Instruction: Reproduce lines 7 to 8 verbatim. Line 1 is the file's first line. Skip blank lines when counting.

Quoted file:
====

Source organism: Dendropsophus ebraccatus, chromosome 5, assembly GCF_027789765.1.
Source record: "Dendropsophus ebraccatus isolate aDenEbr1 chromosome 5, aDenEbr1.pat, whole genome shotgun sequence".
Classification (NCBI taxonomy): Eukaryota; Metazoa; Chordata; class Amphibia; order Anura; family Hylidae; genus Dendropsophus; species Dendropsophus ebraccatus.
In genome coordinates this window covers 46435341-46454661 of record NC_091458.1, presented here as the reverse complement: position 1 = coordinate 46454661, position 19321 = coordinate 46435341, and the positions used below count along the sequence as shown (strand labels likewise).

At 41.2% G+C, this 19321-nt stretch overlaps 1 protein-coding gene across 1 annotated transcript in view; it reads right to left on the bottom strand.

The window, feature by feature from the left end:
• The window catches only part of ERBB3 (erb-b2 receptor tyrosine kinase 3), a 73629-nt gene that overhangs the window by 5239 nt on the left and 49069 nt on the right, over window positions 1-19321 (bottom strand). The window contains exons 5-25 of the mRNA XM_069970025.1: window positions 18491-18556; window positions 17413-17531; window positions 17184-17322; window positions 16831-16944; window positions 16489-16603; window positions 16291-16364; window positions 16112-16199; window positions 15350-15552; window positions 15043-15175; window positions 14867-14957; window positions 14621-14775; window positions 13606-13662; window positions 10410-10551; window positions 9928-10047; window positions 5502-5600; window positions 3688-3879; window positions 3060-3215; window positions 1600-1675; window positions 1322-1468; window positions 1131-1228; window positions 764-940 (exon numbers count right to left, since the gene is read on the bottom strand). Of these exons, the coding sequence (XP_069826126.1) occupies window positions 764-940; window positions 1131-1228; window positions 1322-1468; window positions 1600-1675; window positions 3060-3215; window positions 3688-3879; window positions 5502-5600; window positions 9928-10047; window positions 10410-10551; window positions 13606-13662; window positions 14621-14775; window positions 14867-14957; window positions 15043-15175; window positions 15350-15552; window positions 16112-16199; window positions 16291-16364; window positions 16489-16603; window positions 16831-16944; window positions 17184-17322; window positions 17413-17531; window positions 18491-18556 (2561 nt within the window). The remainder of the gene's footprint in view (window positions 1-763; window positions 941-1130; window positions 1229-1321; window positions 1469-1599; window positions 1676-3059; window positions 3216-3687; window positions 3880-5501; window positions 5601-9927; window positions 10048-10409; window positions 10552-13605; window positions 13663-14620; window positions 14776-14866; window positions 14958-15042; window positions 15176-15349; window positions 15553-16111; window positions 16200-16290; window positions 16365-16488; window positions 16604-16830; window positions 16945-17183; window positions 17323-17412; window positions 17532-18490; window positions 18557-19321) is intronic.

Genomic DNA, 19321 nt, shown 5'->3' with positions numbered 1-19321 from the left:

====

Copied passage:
• The window catches only part of ERBB3 (erb-b2 receptor tyrosine kinase 3), a 73629-nt gene that overhangs the window by 5239 nt on the left and 49069 nt on the right, over window positions 1-19321 (bottom strand). The window contains exons 5-25 of the mRNA XM_069970025.1: window positions 18491-18556; window positions 17413-17531; window positions 17184-17322; window positions 16831-16944; window positions 16489-16603; window positions 16291-16364; window positions 16112-16199; window positions 15350-15552; window positions 15043-15175; window positions 14867-14957; window positions 14621-14775; window positions 13606-13662; window positions 10410-10551; window positions 9928-10047; window positions 5502-5600; window positions 3688-3879; window positions 3060-3215; window positions 1600-1675; window positions 1322-1468; window positions 1131-1228; window positions 764-940 (exon numbers count right to left, since the gene is read on the bottom strand). Of these exons, the coding sequence (XP_069826126.1) occupies window positions 764-940; window positions 1131-1228; window positions 1322-1468; window positions 1600-1675; window positions 3060-3215; window positions 3688-3879; window positions 5502-5600; window positions 9928-10047; window positions 10410-10551; window positions 13606-13662; window positions 14621-14775; window positions 14867-14957; window positions 15043-15175; window positions 15350-15552; window positions 16112-16199; window positions 16291-16364; window positions 16489-16603; window positions 16831-16944; window positions 17184-17322; window positions 17413-17531; window positions 18491-18556 (2561 nt within the window). The remainder of the gene's footprint in view (window positions 1-763; window positions 941-1130; window positions 1229-1321; window positions 1469-1599; window positions 1676-3059; window positions 3216-3687; window positions 3880-5501; window positions 5601-9927; window positions 10048-10409; window positions 10552-13605; window positions 13663-14620; window positions 14776-14866; window positions 14958-15042; window positions 15176-15349; window positions 15553-16111; window positions 16200-16290; window positions 16365-16488; window positions 16604-16830; window positions 16945-17183; window positions 17323-17412; window positions 17532-18490; window positions 18557-19321) is intronic.

Genomic DNA, 19321 nt, shown 5'->3' with positions numbered 1-19321 from the left: